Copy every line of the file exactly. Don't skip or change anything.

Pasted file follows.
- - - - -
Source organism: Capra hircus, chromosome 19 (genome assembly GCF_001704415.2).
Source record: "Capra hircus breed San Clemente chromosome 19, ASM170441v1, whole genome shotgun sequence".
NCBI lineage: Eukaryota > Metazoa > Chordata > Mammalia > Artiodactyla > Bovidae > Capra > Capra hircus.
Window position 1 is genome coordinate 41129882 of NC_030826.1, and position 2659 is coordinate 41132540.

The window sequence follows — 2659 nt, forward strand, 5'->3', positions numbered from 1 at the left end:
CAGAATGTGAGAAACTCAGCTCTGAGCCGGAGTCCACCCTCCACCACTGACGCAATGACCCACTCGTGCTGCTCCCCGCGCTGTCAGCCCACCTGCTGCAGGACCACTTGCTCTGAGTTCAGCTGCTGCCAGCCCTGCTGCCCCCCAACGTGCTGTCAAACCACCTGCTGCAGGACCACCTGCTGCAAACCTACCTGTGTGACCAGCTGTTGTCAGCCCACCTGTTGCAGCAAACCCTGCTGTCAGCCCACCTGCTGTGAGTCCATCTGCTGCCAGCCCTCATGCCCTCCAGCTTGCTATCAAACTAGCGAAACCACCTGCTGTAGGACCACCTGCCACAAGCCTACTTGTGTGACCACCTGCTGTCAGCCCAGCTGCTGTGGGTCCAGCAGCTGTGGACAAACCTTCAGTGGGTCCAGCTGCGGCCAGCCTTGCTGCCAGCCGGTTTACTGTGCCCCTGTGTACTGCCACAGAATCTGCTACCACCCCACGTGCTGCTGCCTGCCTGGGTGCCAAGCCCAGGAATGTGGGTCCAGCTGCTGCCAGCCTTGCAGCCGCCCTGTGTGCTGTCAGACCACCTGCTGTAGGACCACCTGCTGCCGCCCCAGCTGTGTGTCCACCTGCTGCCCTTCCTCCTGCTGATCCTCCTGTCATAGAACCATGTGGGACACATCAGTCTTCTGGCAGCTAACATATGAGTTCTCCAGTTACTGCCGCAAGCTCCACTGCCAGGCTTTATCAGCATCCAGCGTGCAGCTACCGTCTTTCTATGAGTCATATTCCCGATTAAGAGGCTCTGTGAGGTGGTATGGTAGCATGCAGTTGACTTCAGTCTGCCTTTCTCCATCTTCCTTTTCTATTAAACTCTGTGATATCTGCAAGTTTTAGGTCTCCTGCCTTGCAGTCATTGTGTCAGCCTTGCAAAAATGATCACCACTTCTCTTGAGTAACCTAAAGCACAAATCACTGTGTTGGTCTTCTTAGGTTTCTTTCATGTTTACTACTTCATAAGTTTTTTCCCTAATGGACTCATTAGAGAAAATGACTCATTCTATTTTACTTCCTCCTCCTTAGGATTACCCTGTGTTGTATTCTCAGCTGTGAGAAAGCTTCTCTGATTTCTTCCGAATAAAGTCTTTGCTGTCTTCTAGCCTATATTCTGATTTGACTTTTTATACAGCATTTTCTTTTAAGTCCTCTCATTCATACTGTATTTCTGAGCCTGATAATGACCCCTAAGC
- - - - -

Source organism: Capra hircus, chromosome 19 (genome assembly GCF_001704415.2).
Source record: "Capra hircus breed San Clemente chromosome 19, ASM170441v1, whole genome shotgun sequence".
NCBI lineage: Eukaryota > Metazoa > Chordata > Mammalia > Artiodactyla > Bovidae > Capra > Capra hircus.
Window position 1 is genome coordinate 41129882 of NC_030826.1, and position 2659 is coordinate 41132540.

The window sequence follows — 2659 nt, forward strand, 5'->3', positions numbered from 1 at the left end:
CAGAATGTGAGAAACTCAGCTCTGAGCCGGAGTCCACCCTCCACCACTGACGCAATGACCCACTCGTGCTGCTCCCCGCGCTGTCAGCCCACCTGCTGCAGGACCACTTGCTCTGAGTTCAGCTGCTGCCAGCCCTGCTGCCCCCCAACGTGCTGTCAAACCACCTGCTGCAGGACCACCTGCTGCAAACCTACCTGTGTGACCAGCTGTTGTCAGCCCACCTGTTGCAGCAAACCCTGCTGTCAGCCCACCTGCTGTGAGTCCATCTGCTGCCAGCCCTCATGCCCTCCAGCTTGCTATCAAACTAGCGAAACCACCTGCTGTAGGACCACCTGCCACAAGCCTACTTGTGTGACCACCTGCTGTCAGCCCAGCTGCTGTGGGTCCAGCAGCTGTGGACAAACCTTCAGTGGGTCCAGCTGCGGCCAGCCTTGCTGCCAGCCGGTTTACTGTGCCCCTGTGTACTGCCACAGAATCTGCTACCACCCCACGTGCTGCTGCCTGCCTGGGTGCCAAGCCCAGGAATGTGGGTCCAGCTGCTGCCAGCCTTGCAGCCGCCCTGTGTGCTGTCAGACCACCTGCTGTAGGACCACCTGCTGCCGCCCCAGCTGTGTGTCCACCTGCTGCCCTTCCTCCTGCTGATCCTCCTGTCATAGAACCATGTGGGACACATCAGTCTTCTGGCAGCTAACATATGAGTTCTCCAGTTACTGCCGCAAGCTCCACTGCCAGGCTTTATCAGCATCCAGCGTGCAGCTACCGTCTTTCTATGAGTCATATTCCCGATTAAGAGGCTCTGTGAGGTGGTATGGTAGCATGCAGTTGACTTCAGTCTGCCTTTCTCCATCTTCCTTTTCTATTAAACTCTGTGATATCTGCAAGTTTTAGGTCTCCTGCCTTGCAGTCATTGTGTCAGCCTTGCAAAAATGATCACCACTTCTCTTGAGTAACCTAAAGCACAAATCACTGTGTTGGTCTTCTTAGGTTTCTTTCATGTTTACTACTTCATAAGTTTTTTCCCTAATGGACTCATTAGAGAAAATGACTCATTCTATTTTACTTCCTCCTCCTTAGGATTACCCTGTGTTGTATTCTCAGCTGTGAGAAAGCTTCTCTGATTTCTTCCGAATAAAGTCTTTGCTGTCTTCTAGCCTATATTCTGATTTGACTTTTTATACAGCATTTTCTTTTAAGTCCTCTCATTCATACTGTATTTCTGAGCCTGATAATGACCCCTAAGC